Estelle was a popular, vivacious girl in Oxford with an active social life that included dances and parties. Despite her romance with William, she dated other boys, one of whom was Cornell Franklin, an Ole Miss law student who proposed marriage. She lightheartedly accepted, apparently believing his request insincere since he was going to Hawaii to establish a law practice. When he sent her an engagement ring several months later, however, her parents thought Franklin would be a fine husband for their daughter, and she found herself unable to escape the circumstances. She and Franklin were married in Oxford on April 18, 1918.
William’s other close acquaintance from this period arose from their mutual interest in poetry. When Stone read the young poet’s work, he immediately recognized William’s talent and set out to give Faulkner encouragement, advice, and models for study.
Like Franklin, Stone was a lawyer, schooled at Ole Miss and Yale. Following Estelle’s marriage, he invited Faulkner to stay with him in New Haven, where Faulkner first took a job with the Winchester Repeating Arms Company (where, for the first time, his name was spelled “Faulkner” in employee records, possibly the result of a typing error). But his job did not last long, for in June he accepted an invitation to become a cadet in training in the Royal Air Force in Canada.
Earlier, Faulkner had tried to join the U.S. Army Air Force, but he had been turned down because of his height. In his RAF application, he lied about numerous facts, including his birthdate and birthplace, in an attempt to pass himself as British. He also spelled his name “Faulkner,” believing it looked more British, and in meeting with RAF officials he affected a British accent.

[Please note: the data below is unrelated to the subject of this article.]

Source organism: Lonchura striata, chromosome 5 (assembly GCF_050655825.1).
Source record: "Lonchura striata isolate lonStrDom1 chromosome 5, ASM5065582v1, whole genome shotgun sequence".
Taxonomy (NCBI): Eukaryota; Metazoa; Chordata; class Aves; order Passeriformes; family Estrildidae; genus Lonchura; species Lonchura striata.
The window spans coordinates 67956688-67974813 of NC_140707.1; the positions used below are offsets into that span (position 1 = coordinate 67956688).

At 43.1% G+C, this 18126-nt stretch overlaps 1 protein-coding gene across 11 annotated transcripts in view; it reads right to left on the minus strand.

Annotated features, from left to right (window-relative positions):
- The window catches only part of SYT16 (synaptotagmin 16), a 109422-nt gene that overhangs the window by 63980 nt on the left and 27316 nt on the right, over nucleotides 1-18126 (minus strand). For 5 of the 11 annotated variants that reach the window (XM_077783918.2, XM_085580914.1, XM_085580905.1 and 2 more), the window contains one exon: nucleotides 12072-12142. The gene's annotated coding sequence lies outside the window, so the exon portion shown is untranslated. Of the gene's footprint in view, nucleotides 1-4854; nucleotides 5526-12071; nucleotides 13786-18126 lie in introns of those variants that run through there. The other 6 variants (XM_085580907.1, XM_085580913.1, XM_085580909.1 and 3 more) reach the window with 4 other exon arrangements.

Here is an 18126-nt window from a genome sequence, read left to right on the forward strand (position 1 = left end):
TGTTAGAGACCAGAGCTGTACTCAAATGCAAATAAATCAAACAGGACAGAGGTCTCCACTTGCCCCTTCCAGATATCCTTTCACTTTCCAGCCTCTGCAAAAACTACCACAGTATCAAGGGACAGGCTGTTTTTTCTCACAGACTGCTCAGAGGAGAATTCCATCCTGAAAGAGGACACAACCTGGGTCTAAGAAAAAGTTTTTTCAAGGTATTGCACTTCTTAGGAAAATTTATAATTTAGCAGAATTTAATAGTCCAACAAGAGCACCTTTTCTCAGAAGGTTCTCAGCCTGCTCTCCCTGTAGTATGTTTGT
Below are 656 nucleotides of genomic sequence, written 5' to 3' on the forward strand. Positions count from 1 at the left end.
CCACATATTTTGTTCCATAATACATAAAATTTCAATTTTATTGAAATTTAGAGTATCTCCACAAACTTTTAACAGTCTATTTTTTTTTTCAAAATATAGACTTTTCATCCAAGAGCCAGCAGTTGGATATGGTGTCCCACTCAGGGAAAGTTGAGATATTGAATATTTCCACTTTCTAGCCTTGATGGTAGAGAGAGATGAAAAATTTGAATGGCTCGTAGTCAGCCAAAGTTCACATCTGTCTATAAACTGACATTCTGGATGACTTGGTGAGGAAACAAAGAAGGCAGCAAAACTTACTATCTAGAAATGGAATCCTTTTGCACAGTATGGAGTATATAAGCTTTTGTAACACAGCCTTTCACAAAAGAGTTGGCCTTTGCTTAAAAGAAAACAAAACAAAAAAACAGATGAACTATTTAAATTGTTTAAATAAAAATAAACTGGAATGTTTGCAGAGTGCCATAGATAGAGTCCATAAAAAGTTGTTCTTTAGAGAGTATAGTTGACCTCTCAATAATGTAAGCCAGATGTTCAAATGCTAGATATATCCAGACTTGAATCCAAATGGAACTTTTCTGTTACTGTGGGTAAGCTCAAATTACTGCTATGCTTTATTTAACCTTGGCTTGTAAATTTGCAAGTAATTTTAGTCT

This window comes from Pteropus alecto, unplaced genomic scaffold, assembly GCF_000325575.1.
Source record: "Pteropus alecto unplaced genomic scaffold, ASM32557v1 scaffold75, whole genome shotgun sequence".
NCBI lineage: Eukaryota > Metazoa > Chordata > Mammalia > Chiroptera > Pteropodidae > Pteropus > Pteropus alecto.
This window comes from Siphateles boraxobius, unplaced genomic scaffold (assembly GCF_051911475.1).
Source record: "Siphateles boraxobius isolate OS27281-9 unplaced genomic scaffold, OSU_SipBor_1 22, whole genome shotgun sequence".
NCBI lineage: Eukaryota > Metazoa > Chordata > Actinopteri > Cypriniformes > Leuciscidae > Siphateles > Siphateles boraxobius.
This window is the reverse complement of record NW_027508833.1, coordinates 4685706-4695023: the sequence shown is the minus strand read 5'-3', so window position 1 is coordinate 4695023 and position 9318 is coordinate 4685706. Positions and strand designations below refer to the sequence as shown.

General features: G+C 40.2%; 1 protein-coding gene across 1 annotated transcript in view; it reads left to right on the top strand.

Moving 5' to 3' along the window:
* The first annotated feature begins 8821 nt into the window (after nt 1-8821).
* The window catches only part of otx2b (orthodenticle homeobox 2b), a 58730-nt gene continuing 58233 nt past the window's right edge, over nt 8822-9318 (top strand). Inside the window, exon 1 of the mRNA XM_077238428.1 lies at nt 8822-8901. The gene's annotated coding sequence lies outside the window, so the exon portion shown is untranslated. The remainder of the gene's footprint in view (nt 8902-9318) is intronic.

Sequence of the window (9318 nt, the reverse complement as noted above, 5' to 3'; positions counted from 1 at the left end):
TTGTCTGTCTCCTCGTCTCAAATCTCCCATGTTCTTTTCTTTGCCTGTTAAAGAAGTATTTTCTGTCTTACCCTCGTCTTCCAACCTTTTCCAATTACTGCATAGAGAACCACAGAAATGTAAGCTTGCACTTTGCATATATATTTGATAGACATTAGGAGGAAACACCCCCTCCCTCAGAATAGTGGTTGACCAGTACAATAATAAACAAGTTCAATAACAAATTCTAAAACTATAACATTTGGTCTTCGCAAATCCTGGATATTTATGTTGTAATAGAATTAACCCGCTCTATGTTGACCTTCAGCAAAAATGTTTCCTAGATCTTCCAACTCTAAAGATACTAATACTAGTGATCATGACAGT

He began training in Toronto, but before he finished training, the war ended. He received an honorable discharge and bought an officer’s dress uniform and a set of wings for the breast pocket, even though he had probably never flown solo.
Though he had seen no combat in his wartime military service, upon returning to Oxford in December 1918, he allowed others to believe he had. He told many stories of his adventures in the RAF, most of which were highly exaggerated or patently untrue, including injuries that had left him in constant pain and with a silver plate in his head. His brief service in the RAF would also serve him in his written fiction, particularly in his first published novel, Soldiers’ Pay, in 1926.
Back in Oxford, he first engaged in a footloose life, basking in the temporary glory of a war veteran. In 1919, he enrolled at the University of Mississippi in Oxford under a special provision for war veterans, even though he had never graduated from high school. In August, his first published poem, “L’Apres-Midi d’un Faune” [sic], appeared in The New Republic. While a student at Ole Miss, he published poems and short stories in the campus newspaper, the Mississippian, and submitted artwork for the university yearbook. In the fall of 1920, Faulkner helped found a dramatic club on campus called “The Marionettes,” for which he wrote a one-act play titled The Marionettes but which was never staged. After three semesters of study at Ole Miss, he dropped out in November 1920.
Over the next few years, Faulkner wrote reviews, poems, and prose pieces for The Mississippian and worked several odd jobs. At the recommendation of Stark Young, a novelist in Oxford, in 1921 he took a job in New York City as an assistant in a bookstore managed by Elizabeth Prall, who would later be the wife of writer Sherwood Anderson. His most notorious job during this period was his stint as postmaster in the university post office from the spring of 1922 to October 31, 1924. By all accounts, he was a terrible postmaster, spending much of his time reading or playing cards with friends, misplacing or losing mail, and failing to serve customers. When a postal inspector came to investigate, he agreed to resign. During this period, he also served as a scoutmaster for the Oxford Boy Scout troop, but he was asked to resign for “moral reasons” (probably drinking).